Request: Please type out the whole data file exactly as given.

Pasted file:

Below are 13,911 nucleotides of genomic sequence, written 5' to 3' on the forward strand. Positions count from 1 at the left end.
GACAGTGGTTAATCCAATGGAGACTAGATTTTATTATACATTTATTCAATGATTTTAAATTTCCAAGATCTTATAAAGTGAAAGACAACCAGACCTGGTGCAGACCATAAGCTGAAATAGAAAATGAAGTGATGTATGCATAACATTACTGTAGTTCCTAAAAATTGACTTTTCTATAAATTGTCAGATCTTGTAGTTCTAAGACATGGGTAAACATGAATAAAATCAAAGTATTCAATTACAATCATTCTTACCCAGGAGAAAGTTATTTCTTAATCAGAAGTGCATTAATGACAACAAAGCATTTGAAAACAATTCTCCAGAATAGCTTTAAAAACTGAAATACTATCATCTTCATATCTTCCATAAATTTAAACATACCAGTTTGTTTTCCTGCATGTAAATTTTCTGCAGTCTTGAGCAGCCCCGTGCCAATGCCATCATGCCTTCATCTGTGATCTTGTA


Below are 13,911 nucleotides of genomic sequence, written 5' to 3' on the forward strand. Positions count from 1 at the left end.
GACAGTGGTTAATCCAATGGAGACTAGATTTTATTATACATTTATTCAATGATTTTAAATTTCCAAGATCTTATAAAGTGAAAGACAACCAGACCTGGTGCAGACCATAAGCTGAAATAGAAAATGAAGTGATGTATGCATAACATTACTGTAGTTCCTAAAAATTGACTTTTCTATAAATTGTCAGATCTTGTAGTTCTAAGACATGGGTAAACATGAATAAAATCAAAGTATTCAATTACAATCATTCTTACCCAGGAGAAAGTTATTTCTTAATCAGAAGTGCATTAATGACAACAAAGCATTTGAAAACAATTCTCCAGAATAGCTTTAAAAACTGAAATACTATCATCTTCATATCTTCCATAAATTTAAACATACCAGTTTGTTTTCCTGCATGTAAATTTTCTGCAGTCTTGAGCAGCCCCGTGCCAATGCCATCATGCCTTCATCTGTGATCTTGTA